I don't have the problems with it you do--yes, John McIntire is playing a beloved character within the film's world but it is just a role and what happens is there to motivate the climax. There are a lot of beautiful things in THE TIN STAR, although it doesn't have the full bore intensity of the best Anthony Mann Westerns, especially those with Stewart but also MAN OF THE WEST. The only question is my mind is how minor are his lesser ones like this one--there are ways they are all outstanding, except for CIMARRON; even that is pretty good for about half its length--the first half.

9:38 AM  
Blogger Elisabeth Grace Foley said...

Somehow I'd never heard of this one, but it sounds interesting. Too bad Amazon doesn't have it for rent as well as sale!

12:56 PM  
Anonymous Anonymous said...

I have to agree too that the film is only partially successful. I reviewed it myself some time ago - http://livius1.wordpress.com/2011/12/12/the-tin-star/ - and mainly struggled with two elements: the development of Perkins' character, and the inappropriate ending.
Still, there are plenty of good things in there too.


1:35 PM  
Blogger Laura said...

Becky and Elisabeth, hope you get to check it out soon. It's quite worthwhile. Elisabeth, I thought it was odd you could only purchase the download from Amazon!

Blake and Colin, I always love to hear your feedback! Blake, I like your philosophical attitude toward McIntire's role; maybe I need a little more detachment, LOL.

Thanks so much for the link, Colin! I think we each felt the movie wasn't a complete success, but for different reasons; I didn't have issues with the aspects you cited and found the ending something of a relief (grin). It was refreshing to have Fonda's character find happiness instead of wandering off, a perpetual loner, like Wayne or Scott at the end of THE SEARCHERS or COMANCHE STATION.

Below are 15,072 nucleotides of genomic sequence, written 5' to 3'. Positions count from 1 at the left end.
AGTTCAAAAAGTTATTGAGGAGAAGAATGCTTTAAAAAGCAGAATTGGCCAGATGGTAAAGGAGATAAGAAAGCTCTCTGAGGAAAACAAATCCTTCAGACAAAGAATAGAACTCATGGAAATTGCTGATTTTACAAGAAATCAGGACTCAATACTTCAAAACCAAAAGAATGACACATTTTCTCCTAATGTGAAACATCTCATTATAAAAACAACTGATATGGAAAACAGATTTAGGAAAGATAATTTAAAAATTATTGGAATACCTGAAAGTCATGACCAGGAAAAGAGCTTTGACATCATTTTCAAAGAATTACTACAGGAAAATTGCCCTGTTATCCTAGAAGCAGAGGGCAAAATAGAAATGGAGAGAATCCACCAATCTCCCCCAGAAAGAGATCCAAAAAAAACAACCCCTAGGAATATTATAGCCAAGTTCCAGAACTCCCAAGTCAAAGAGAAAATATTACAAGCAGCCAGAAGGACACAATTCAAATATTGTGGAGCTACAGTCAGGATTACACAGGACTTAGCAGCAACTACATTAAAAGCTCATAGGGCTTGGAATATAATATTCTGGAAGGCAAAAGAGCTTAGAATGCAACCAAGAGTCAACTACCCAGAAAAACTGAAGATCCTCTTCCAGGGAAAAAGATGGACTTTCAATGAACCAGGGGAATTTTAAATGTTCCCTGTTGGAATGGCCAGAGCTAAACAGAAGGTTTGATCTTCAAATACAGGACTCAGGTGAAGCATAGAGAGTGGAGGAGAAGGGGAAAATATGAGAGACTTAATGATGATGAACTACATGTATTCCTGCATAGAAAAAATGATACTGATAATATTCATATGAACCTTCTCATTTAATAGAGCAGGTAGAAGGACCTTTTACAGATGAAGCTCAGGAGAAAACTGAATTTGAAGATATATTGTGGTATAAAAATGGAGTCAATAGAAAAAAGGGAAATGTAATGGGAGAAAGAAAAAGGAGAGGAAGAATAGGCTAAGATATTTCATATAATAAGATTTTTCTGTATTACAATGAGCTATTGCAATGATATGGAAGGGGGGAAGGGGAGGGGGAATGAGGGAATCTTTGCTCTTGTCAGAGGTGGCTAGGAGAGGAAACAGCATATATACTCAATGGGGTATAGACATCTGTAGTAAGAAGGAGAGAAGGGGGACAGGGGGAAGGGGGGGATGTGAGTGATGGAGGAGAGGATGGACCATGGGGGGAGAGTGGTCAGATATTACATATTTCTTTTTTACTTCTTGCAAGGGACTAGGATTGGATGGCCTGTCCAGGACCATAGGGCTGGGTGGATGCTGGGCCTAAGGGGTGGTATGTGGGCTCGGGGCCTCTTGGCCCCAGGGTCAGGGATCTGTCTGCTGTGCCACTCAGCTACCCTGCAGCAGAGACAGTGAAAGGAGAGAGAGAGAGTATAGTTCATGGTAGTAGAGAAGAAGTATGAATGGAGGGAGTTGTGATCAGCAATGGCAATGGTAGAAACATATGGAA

I've been musing on it today and I think, in addition to what I cited in my post, perhaps I also felt the movie seemed a bit self-important at times, in the way that some late '50s movies seem to do. (That's kind of a sweeping generalization but...) Maybe that's part of what I was picking up on with the Bernstein score, which didn't seem right for the movie, and it's rare I have a complaint about a score.

In any event, I don't want my critical comments to negate the many things that I enjoyed about the movie, as I really enjoyed Fonda's interactions with the young man and the widow. Good stuff.

Best wishes,

4:15 PM  
Blogger James Corry said...

For another terrific performance by Fonda check out 20th Century-Fox's 1959 CinemaScope Western "Warlock" ("The best Western you've NEVER seen....."). The cast also includes Richard Widmark, Dorothy Malone, Anthony Quinn (as a pathetic cripple) and a young DeForest Kelly. Directed by sure-hand Edward Dimitryk.....wonderful film.


6:33 PM  
Blogger Laura said...

Thanks, Brad! I checked and my dad has a copy of WARLOCK, I'll have to add that movie to my "to see" list! Love Richard Widmark.

Best wishes,

6:40 PM  
Blogger Vienna said...

Thanks for your review, Laura. I have Tin Star but haven't watched it for years. Will get it out!
Oh, you must see Warlock, it's great.

6:50 AM  
Blogger Blake Lucas said...

eeeeI'm also a great fan of WARLOCK--one of my three favorite films directed by Edward Dmytryk, and one of the others is also a Western, BROKEN LANCE (which I mentioned in another thread here recently)--Richard Widmark is in both of these films and great in both, in very different roles. With is complex weave of characters and relationships WARLOCK has so much of what I love in late 50s Westerns.

My other favorite Dmytryk is the postwar drama TILL THE END OF TIME with Dorothy McGuire, Guy Madison and Robert Mitchum--not a Western, though it was written by Niven Busch (DUEL IN THE SUN, PURSUED, THE FURIES). Well, enough digression.

10:18 AM  
Blogger Laura said...

Vienna and Blake, thanks much for the feedback on WARLOCK. Definitely on my "to see" list now!

I saw TILL THE END OF TIME a few years ago, Blake, and liked it. Would enjoy revisiting it at some point.

Best wishes,

10:04 AM